Memphis' water company lifted a boil-water advisory for more than 600,000 people Tuesday that was in place for five days due to freezing temperatures that caused pipes to break throughout the southern city.
Memphis Light, Gas and Water said water quality tests have met state and federal standards, and home and business customers no longer will be asked to boil water for three minutes before drinking it or using it to brush their teeth and prepare food.
The utility issued the notice on Friday after snowfall and sub-freezing temperatures caused pipes in homes and water mains to burst, leading to low water pressure that could have allowed harmful bacteria to contaminate the water supply.
It was the third time in the last three years that a winter storm prompted a boil-water advisory.
Memphis was the largest, but not the only, water system in Tennessee to experience problems from the unusually cold weather, which has caused dozens of deaths around the U.S. this month, many involving hypothermia or road accidents. The Tennessee Department of Health reported 36 weather-related fatalities across the state as of Tuesday.
More than two dozen water systems were under boil water notices and 19 counties were reporting operational issues with their water utilities, the Tennessee Emergency Management Agency has said.
Water infrastructure in the South is not built for heavy snow, large ice accumulations and days of subfreezing temperatures, said Sarah Houston, executive director of Protect Our Aquifer.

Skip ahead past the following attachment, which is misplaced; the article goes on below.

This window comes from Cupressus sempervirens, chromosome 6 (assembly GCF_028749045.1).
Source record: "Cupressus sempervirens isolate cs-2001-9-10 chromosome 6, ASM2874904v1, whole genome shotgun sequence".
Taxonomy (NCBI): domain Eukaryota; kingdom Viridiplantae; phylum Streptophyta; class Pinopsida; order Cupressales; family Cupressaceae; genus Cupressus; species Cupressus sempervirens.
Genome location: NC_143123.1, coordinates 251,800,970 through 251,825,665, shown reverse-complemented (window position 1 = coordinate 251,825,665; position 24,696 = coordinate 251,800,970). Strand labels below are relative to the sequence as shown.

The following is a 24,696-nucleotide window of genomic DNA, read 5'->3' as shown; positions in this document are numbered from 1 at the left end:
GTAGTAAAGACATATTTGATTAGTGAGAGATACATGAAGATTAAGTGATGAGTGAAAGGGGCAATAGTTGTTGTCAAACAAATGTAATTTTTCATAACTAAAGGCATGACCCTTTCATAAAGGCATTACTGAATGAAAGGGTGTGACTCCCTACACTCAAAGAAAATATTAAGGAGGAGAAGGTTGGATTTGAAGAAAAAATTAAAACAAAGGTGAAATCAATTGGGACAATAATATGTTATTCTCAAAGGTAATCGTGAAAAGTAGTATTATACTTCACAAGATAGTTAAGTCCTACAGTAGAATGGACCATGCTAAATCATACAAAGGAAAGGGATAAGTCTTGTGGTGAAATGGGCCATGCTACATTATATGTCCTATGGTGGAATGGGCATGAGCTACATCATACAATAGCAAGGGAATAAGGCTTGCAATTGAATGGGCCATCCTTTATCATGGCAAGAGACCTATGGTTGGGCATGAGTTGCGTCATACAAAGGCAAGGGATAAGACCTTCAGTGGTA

“Our water lines are not buried beneath the frost line. They’re not insulated. And, they’re old,” she said. “If we had building codes like up North, they bury the lines deeper. Everyone’s plumbing is in the center of the house. Everything is insulated.”
Meanwhile, in rural Tipton County east of Memphis, residents of the town of Mason still had no running water on Tuesday after losing the service last week. The town's fire department said there was no timetable for water restoration.
Annie Christmas Cocke, a 36-year-old real estate agent, lives in Mason with her husband, two young sons, their dog Cricket and a collection of goats and horses. They lost all water service on Jan. 16.
Cocke and her family had stockpiled gallons of water because Mason, northeast of Memphis, has lost water service in the past, and she wanted to be ready. She has also traveled to the homes of family and friends who have water, to fill up containers.
“It’s been very difficult,” she said. “Due to the snow, no stores had water either. Luckily, I was prepared, but I didn’t know it was going to be this ... It’s been a mess.”
Mason has had a history of financial mismanagement, including charges of official misconduct against former city leaders, Cocke noted.
“This is due to years and years of misuse of funds and not using our tax dollars to do the necessary maintenance and improvements,” she said.
Justin Hanson served two terms as mayor of the Tipton County city of Covington, from 2014 to 2022. Covington has not been placed under a boil water advisory, so he has let Cocke come to his house to refill water containers.
Hanson said leaders of rural governments must prioritize investment in infrastructure. State funds can be accessed to help with infrastructure maintenance, with a minimal local match, he said.
Generally, infrastructure problems don’t develop overnight, and they can’t be fixed overnight, Hanson said.
“You either pay now and make the investment now, and stay ahead of any looming problems, or you pay a lot more later in repair,” Hanson said.